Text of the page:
Iowa’s medical cannabis laws are among the most dysfunctional in the nation, but Republican leaders have little sense of urgency for fixing the problem.
The legislative Studies Committee voted along party lines on Thursday, rejecting a proposal to convene an interim committee charged with studying the possibility of expanding Iowa’s medical cannabis program. That’s a painful setback for patients who could benefit from a workable medical marijuana program.
The vote came after Gov. Kim Reynolds vetoed a bipartisan bill that would have increased the allowable level of tetrahydrocannabinol, or THC, in medical products, which many patients and advocates say is necessary for effective treatment.
Thursday’s vote is a disappointing outcome. An interim committee could have studied policies to be voted on during next year’s legislative session.
In a letter sent this week to Senate Majority Leader Jack Whitver and House Speaker Linda Upmeyer, two of the Legislature’s leading medical cannabis proponents explained the benefits an interim committee would offer:
• Provide a venue for patients and health care providers to give input to policymakers
• Promote science-based evidence, not personal feelings, in the legislative process
• Ensure a new bill is developed in public meetings, where Iowans can listen and participate
• Produce bipartisan legislation that will pass in the early days of the 2020 legislative session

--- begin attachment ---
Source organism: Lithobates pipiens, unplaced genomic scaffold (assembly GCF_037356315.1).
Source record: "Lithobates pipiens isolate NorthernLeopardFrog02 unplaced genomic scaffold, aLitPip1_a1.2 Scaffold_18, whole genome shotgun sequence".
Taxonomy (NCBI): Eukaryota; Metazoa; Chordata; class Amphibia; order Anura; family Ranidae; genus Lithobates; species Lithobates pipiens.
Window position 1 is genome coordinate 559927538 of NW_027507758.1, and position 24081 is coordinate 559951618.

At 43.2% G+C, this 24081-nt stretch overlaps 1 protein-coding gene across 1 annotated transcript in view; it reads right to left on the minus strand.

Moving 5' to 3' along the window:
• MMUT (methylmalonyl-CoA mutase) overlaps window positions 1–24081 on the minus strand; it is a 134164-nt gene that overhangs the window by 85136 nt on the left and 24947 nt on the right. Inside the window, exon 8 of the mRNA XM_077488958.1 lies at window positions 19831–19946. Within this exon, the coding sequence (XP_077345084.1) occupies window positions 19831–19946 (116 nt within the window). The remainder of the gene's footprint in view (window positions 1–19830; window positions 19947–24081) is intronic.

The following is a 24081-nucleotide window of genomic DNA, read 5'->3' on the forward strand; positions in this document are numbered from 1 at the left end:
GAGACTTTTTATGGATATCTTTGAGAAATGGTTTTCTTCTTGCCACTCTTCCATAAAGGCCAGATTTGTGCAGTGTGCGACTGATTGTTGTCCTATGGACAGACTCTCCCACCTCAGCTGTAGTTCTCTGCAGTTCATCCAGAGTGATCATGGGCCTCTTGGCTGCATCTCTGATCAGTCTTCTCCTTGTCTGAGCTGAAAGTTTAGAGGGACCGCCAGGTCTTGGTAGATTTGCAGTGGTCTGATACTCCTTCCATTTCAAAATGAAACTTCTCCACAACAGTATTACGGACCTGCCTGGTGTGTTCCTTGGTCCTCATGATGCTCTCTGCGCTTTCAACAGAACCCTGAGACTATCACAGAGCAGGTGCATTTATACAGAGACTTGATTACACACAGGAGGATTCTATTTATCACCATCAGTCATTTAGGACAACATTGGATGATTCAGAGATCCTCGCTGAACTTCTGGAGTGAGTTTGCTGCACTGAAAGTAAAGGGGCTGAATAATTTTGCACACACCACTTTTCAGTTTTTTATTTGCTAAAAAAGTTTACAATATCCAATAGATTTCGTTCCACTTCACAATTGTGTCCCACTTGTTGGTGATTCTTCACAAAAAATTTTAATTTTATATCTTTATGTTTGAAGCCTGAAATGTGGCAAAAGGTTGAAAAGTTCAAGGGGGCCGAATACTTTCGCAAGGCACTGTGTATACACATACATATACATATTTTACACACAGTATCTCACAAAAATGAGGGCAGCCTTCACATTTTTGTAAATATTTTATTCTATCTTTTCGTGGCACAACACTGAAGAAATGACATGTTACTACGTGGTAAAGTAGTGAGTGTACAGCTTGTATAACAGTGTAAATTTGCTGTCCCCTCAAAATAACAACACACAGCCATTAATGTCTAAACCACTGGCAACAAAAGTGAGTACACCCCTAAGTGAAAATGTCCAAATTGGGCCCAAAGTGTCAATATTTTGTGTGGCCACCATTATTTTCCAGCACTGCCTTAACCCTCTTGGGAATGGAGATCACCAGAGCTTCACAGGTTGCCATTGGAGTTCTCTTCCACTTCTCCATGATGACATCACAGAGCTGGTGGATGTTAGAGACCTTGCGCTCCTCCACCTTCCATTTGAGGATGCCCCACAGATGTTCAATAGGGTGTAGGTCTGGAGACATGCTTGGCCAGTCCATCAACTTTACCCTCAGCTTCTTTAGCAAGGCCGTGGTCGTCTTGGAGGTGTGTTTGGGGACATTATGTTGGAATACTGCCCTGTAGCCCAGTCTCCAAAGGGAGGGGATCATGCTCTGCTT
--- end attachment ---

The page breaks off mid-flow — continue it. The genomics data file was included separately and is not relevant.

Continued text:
It’s hard to comprehend how any thoughtful politician would object to such a process, but that’s exactly what Republican legislators did this week.
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“Too many Iowans have waited too long for an effective, affordable medical cannabis program,” Sen. Joe Bolkcom and and Rep. John Forbes, both Democrats, wrote in their letter to Republican leaders.
The situation is further complicated by a recent memo from Iowa Attorney General Tom Miller, which explained commonly available over-the-counter cannabidiol, or CBD, products are illegal.
His interpretation is in line with statements from the governor and Iowa Department of Public Health officials, but it’s at odds with some cannabis advocates, business owners and lawyers, who say recent changes to state and federal hemp laws eased restrictions on hemp-derived cannabinoids, such as CBD.
It’s obvious that the Legislature needs to take action to address the confusion, and to provide stronger relief to suffering patients. Unfortunately, legislators just passed up an opportunity to expedite that process.
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